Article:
Found 100 - 110 results of 137 programs matching keyword " history of exploratorium"
This After Dark event, which explored the science behind slowing down, included artist Joe Mangrum, who created a sand mandala on the floor of the museum. In this timelapse video, shot over 8 hours, you can see the full arc of the work.
The High School Explainer Program is one of the most exciting programs at the Exploratorium. It focuses on high school--aged students in the San Francisco Bay Area and around the world.
The Exploratorium celebrated its future home at Piers 15 and 17 in San Francisco with an official groundbreaking ceremony and festivities on October 19, 2010. This video includes interviews with Exploratorium Executive Director Dr. Dennis Bartels and Exploratorium Chairman of the Board George Cogan about Piers 15 and 17, as well as a fly-through animation of the future home of the Exploratorium. This After Dark event presented a collection of objects, organizations, and activities use various alternative energy sources, and also looked at sustainably raised food. This After Dark event explored the diverse nomadic communities that thrive in the Bay Area including a mobile diner, food carts, an annual arts event in the desert, urban foragers, and Bay creatures that arrived by ballast water.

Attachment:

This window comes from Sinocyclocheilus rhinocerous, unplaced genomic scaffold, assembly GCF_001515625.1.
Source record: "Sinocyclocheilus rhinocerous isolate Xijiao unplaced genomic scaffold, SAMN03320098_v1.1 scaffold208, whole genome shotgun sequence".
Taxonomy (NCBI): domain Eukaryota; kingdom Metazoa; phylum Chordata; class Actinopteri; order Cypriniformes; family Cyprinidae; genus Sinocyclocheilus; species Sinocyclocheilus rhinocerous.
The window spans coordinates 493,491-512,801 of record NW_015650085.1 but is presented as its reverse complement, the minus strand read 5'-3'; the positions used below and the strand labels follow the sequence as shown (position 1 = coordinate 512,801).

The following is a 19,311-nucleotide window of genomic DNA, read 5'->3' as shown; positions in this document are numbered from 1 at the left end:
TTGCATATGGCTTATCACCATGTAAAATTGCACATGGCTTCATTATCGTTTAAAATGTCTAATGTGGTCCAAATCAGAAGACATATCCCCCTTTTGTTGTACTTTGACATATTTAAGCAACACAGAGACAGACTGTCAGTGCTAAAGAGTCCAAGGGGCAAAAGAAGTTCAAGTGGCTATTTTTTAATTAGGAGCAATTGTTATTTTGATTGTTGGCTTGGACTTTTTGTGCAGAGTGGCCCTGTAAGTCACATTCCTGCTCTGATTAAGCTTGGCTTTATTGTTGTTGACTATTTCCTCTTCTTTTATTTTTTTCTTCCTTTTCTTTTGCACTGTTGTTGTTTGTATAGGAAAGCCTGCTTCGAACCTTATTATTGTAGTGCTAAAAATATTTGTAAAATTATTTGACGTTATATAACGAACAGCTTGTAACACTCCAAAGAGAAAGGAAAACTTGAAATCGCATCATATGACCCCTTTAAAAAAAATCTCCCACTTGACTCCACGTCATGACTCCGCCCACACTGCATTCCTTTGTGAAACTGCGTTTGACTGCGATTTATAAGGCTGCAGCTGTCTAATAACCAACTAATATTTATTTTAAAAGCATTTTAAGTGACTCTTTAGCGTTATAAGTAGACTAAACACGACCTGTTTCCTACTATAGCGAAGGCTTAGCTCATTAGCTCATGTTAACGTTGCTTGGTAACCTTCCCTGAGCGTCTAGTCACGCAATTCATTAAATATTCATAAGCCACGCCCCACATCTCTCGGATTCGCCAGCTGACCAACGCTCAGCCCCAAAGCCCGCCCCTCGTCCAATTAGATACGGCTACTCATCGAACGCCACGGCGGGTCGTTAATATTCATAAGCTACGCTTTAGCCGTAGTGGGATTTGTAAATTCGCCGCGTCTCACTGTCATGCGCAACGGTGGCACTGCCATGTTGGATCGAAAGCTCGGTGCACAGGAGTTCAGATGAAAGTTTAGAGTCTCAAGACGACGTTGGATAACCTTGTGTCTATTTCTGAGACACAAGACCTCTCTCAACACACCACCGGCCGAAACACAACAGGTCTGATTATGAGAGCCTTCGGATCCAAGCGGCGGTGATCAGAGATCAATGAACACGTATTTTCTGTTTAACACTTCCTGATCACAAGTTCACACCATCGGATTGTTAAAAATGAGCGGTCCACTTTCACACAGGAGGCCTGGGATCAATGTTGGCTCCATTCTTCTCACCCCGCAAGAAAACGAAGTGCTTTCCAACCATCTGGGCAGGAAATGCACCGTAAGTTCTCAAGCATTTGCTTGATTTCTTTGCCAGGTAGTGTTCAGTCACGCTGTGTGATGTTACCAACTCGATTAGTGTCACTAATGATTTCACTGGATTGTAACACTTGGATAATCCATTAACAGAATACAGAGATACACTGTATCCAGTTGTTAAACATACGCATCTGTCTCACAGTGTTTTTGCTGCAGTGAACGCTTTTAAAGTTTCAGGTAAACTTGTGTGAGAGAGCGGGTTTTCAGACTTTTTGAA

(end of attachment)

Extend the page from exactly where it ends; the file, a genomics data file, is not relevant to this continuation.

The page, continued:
On March 1st, we connected live with scientists aboard the scientific drilling vessel the JOIDES Resolution off the coast of Antarctica. Meet geologists Rob Dunbar, Carlota Escutia, and Christina Riesselman and learn about their historic expedition to Antarctica that is helping reveal the history of Earth's climate and teaching us about our climate future. This short video summarizes all of the steps in collecting an ice core using the Deep Ice Sheet Coring (DISC) drill. Thomas Bauska, of Oregon State University helped Heidi Roop put together this video. This After Dark event featured a special installation of the Cubatron by Bay Area artist and engineer Mark Lottor. A visually stunning favorite of music and art festival audiences, the Cubatron is a 3–D light sculpture made from 8–x–8-foot modular cubes, each containing 1,000 individually programmable RGB LEDs. Viewed from any direction—even underneath—the Cubatron’s thousands of programmed pixels paint exquisite arrays of color that cascade in spectacularly dynamic patterns. Ken Murphy, creator of A History of the Sky— a time-lapse visualization that will span an entire year—talks about his project during the After Dark event, Resolution.